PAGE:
Saturday Night Live is a notoriously tricky stage to master. It’s small — if you think Studio 8H looks small on television, it’s even smaller in real life — and the sound mix is always slightly off. And most importantly, it’s live, which means anything can happen. Still, performing on SNL is an important test for an artist, and for those who can transcend the stage’s shortcomings and create a truly memorable performance it’s a defining moment in their career.
For Korean artists BTS, the stakes were even higher on Saturday night (April 13). As the first K-pop group to perform as musical guests on SNL, it was a chance to be taken seriously by the industry at large. But if they were nervous, BTS didn’t show it.
In fact, there was a general sense of ease as BTS performed their latest single “Boy With Luv.” The septet — consisting of members RM, Jin, Suga, J-Hope, Jimin, V, and Jungkook — charmed audiences with their boundless energy, on-stage charisma, playful choreography, and slick precision. They didn’t have to do anything extra with the stage, or try and turn it into three-minute performance art to make something visually arresting. Just purple lights — the signature color of the group and their fans, known as ARMY — and a live band, thereby putting Western perceptions of the “manufactured K-pop machine” to rest. (They even invited songwriter Melanie Fontana, who co-wrote “Boy With Luv,” to sing backup vocals for them on stage.)
History aside, perhaps their most miraculous feat was just how well it all worked in that tiny, hallowed studio. With seven members, BTS somehow made the SNL stage feel larger than life.
If “Boy With Luv” was a feel-good celebration — an introduction to the world’s biggest boy band — then their second performance, “Mic Drop,” was a fiery coronation. As the group’s first certified platinum hit in the U.S., the hip-hop track “Mic Drop” (released first in 2017, then again with a Steve Aoki remix in 2018) was a sensible choice for the group. But beyond it being one of their most well-known songs in the U.S., it’s also a choice display of the group’s duality: Sure, they can be playful, but they’re also fierce and they have swagger — and they can dance.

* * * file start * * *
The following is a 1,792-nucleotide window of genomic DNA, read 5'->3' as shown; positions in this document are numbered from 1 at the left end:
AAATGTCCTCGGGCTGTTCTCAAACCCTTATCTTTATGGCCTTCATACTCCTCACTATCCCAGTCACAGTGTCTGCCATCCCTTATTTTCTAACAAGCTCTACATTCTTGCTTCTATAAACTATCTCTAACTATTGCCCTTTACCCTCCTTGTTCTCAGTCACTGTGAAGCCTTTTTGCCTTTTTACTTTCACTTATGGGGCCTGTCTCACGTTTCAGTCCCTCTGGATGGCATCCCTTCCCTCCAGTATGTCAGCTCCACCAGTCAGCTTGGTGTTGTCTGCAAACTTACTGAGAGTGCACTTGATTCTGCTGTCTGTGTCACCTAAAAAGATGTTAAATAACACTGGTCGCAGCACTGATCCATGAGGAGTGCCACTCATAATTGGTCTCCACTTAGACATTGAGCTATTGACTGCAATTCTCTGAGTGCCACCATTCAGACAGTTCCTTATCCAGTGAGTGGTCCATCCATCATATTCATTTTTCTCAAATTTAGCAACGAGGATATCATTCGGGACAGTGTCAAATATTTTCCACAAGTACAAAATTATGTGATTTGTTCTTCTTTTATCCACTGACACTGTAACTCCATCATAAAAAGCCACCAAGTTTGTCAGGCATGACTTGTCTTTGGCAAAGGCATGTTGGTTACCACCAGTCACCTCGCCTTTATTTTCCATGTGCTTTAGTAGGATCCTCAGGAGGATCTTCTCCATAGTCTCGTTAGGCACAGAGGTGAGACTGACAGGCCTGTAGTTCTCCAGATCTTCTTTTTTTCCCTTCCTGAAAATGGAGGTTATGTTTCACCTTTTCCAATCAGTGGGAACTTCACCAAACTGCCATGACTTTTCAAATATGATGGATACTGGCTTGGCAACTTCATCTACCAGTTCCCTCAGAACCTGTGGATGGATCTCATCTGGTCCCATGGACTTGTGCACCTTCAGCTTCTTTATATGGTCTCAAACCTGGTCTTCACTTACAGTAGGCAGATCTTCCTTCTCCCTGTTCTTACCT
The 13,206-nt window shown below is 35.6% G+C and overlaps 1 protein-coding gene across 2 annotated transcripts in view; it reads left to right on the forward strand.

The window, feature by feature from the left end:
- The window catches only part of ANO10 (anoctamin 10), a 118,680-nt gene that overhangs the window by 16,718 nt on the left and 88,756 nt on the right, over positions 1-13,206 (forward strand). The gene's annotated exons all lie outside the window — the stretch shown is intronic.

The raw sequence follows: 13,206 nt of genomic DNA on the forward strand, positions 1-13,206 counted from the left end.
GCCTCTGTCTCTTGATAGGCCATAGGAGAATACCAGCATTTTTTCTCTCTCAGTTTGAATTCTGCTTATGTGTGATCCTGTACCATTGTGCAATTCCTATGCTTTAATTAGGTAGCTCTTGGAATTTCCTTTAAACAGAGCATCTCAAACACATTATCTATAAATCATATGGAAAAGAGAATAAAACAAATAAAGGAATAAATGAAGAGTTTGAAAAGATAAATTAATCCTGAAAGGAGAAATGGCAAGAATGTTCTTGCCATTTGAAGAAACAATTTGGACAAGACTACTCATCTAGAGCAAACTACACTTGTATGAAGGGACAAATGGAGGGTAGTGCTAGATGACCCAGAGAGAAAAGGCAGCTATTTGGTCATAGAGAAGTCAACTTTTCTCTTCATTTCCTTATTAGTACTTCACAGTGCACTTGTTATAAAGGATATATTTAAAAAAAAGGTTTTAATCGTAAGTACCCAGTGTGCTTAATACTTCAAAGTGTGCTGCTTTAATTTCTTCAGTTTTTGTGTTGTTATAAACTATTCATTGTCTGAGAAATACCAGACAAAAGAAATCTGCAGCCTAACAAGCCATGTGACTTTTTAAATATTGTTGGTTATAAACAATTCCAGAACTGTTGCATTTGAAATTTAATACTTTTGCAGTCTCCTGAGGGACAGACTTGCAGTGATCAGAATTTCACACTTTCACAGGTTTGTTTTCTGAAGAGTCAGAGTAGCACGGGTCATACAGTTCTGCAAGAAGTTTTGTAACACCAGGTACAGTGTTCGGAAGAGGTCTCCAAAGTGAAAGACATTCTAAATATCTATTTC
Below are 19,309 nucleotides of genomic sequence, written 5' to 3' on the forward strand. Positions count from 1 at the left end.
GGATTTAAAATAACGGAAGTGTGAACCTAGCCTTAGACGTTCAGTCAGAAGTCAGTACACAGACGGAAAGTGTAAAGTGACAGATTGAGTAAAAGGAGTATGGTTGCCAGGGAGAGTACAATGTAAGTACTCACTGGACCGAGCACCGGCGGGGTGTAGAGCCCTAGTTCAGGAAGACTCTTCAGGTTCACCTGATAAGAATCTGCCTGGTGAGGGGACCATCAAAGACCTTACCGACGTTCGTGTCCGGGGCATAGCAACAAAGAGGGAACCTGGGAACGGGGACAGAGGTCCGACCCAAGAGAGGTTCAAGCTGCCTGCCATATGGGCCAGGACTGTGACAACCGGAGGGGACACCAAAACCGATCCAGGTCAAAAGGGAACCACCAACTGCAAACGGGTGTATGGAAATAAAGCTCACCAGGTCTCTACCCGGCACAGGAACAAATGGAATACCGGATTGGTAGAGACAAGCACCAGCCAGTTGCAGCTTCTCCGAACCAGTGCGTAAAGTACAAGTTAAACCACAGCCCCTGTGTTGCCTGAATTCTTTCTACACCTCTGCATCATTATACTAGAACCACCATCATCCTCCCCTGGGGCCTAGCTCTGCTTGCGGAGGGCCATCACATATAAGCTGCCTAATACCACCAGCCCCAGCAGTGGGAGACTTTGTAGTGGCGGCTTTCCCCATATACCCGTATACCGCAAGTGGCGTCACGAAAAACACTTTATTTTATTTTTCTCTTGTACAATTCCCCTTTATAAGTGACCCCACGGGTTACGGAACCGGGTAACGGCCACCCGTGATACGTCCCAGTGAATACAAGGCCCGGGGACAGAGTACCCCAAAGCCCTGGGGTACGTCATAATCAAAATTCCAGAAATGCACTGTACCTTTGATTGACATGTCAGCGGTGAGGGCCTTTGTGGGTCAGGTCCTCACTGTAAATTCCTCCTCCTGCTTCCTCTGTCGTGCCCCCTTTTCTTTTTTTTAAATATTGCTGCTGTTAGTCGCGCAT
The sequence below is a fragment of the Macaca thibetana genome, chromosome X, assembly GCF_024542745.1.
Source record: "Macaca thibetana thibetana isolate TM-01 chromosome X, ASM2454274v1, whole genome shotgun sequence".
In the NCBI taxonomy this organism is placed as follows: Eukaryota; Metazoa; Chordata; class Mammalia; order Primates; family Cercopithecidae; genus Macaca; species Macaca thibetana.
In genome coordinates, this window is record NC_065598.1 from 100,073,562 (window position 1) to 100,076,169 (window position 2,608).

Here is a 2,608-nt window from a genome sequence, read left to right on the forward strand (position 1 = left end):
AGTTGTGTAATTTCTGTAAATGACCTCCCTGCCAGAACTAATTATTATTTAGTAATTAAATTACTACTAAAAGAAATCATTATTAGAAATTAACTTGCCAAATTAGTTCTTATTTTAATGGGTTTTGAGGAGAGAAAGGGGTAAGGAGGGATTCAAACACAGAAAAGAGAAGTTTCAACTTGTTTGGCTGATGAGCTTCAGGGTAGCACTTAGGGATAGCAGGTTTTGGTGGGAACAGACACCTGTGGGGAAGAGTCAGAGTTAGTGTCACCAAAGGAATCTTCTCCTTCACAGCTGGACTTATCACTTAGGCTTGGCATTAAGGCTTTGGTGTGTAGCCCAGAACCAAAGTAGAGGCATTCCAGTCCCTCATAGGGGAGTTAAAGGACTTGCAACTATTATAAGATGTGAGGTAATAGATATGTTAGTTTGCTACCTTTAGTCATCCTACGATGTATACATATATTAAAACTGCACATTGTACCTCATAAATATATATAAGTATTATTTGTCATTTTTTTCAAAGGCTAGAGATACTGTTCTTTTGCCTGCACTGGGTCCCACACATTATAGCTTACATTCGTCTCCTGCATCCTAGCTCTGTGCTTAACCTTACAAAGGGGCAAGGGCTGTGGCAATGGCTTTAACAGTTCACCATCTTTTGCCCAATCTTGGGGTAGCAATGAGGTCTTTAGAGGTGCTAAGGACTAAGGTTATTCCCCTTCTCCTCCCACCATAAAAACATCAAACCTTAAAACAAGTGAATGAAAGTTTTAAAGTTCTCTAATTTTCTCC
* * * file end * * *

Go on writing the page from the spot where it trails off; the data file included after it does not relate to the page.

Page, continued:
For Western audiences longing for the days of actual boy band choreography (and if so, you should maybe get into Korean pop music), BTS brought an epic, electrifying dance break to Studio 8H:
Of course, SNL is only the latest stop on the group’s history-making journey. They were the first Korean act to have a No. 1 album on the Billboard 200 — a feat so impressive they did it again — and they’re also the first Korean group to hold a stadium concert in the U.S. — again, they broke their own record by announcing a full-on global stadium tour, selling out dates in England, France, and the U.S.
But there’s something remarkable about the kind of visibility SNL affords an artist. And for Korean Americans watching at home — who have never grown up with a full-time Asian cast member on Saturday Night Live — seeing seven Korean men joyously sing in Korean and represent their culture was a milestone you can’t begin to quantify with records and charts.
There’s a lot to be said about where BTS goes from here, how they channel this fame and visibility into tangible results. Their goals are ambitious, but not unlikely: a No. 1 single on the Billboard Hot 100 (“Boy With Luv” will arguably get them closer than ever before); a chance to perform on the Grammy stage; and a coveted Grammy nomination for their music.
But what of Korean music in general? Now that BTS have busted down barriers that previously prevented Korean artists from making it big in the U.S. — and changed Western perceptions about K-pop in the process — there’s no telling who or what will break through next as BTS continue their quest for total world domination. But one thing is certain: The musical landscape is better for it.
BTS are the firsts, but their SNL performances ensured they won’t be the lasts.